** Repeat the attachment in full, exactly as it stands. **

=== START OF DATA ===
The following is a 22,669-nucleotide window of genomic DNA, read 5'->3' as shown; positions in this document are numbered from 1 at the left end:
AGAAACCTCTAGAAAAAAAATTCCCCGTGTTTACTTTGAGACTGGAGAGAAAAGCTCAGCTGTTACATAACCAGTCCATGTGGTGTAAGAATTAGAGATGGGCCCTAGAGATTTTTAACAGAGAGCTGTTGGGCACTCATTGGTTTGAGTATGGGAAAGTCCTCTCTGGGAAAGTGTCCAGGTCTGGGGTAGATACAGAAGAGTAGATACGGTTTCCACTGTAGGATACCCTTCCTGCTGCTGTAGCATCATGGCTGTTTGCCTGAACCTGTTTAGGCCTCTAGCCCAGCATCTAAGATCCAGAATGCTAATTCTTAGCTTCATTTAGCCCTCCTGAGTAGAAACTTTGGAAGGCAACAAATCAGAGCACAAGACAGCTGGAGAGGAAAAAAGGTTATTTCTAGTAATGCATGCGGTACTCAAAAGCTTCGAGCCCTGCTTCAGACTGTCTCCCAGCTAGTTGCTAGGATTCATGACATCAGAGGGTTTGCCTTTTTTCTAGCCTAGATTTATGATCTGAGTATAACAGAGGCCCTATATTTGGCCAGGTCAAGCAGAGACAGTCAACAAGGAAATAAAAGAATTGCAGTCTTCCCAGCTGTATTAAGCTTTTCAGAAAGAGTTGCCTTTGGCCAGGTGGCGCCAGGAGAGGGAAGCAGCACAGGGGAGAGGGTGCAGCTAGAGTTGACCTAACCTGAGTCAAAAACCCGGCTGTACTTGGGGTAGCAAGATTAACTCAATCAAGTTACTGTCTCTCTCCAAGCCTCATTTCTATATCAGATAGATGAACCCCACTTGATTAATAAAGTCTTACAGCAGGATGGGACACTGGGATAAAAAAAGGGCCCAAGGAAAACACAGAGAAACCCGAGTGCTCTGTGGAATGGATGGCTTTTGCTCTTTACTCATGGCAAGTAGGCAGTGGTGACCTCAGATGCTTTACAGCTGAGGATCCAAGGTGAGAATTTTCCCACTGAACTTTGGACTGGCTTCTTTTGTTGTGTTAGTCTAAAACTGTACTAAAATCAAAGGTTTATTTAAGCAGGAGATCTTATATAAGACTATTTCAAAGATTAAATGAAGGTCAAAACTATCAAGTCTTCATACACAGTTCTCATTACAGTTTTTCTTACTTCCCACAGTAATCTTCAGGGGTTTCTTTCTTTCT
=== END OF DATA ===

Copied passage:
The following is a 22,669-nucleotide window of genomic DNA, read 5'->3' as shown; positions in this document are numbered from 1 at the left end:
AGAAACCTCTAGAAAAAAAATTCCCCGTGTTTACTTTGAGACTGGAGAGAAAAGCTCAGCTGTTACATAACCAGTCCATGTGGTGTAAGAATTAGAGATGGGCCCTAGAGATTTTTAACAGAGAGCTGTTGGGCACTCATTGGTTTGAGTATGGGAAAGTCCTCTCTGGGAAAGTGTCCAGGTCTGGGGTAGATACAGAAGAGTAGATACGGTTTCCACTGTAGGATACCCTTCCTGCTGCTGTAGCATCATGGCTGTTTGCCTGAACCTGTTTAGGCCTCTAGCCCAGCATCTAAGATCCAGAATGCTAATTCTTAGCTTCATTTAGCCCTCCTGAGTAGAAACTTTGGAAGGCAACAAATCAGAGCACAAGACAGCTGGAGAGGAAAAAAGGTTATTTCTAGTAATGCATGCGGTACTCAAAAGCTTCGAGCCCTGCTTCAGACTGTCTCCCAGCTAGTTGCTAGGATTCATGACATCAGAGGGTTTGCCTTTTTTCTAGCCTAGATTTATGATCTGAGTATAACAGAGGCCCTATATTTGGCCAGGTCAAGCAGAGACAGTCAACAAGGAAATAAAAGAATTGCAGTCTTCCCAGCTGTATTAAGCTTTTCAGAAAGAGTTGCCTTTGGCCAGGTGGCGCCAGGAGAGGGAAGCAGCACAGGGGAGAGGGTGCAGCTAGAGTTGACCTAACCTGAGTCAAAAACCCGGCTGTACTTGGGGTAGCAAGATTAACTCAATCAAGTTACTGTCTCTCTCCAAGCCTCATTTCTATATCAGATAGATGAACCCCACTTGATTAATAAAGTCTTACAGCAGGATGGGACACTGGGATAAAAAAAGGGCCCAAGGAAAACACAGAGAAACCCGAGTGCTCTGTGGAATGGATGGCTTTTGCTCTTTACTCATGGCAAGTAGGCAGTGGTGACCTCAGATGCTTTACAGCTGAGGATCCAAGGTGAGAATTTTCCCACTGAACTTTGGACTGGCTTCTTTTGTTGTGTTAGTCTAAAACTGTACTAAAATCAAAGGTTTATTTAAGCAGGAGATCTTATATAAGACTATTTCAAAGATTAAATGAAGGTCAAAACTATCAAGTCTTCATACACAGTTCTCATTACAGTTTTTCTTACTTCCCACAGTAATCTTCAGGGGTTTCTTTCTTTCT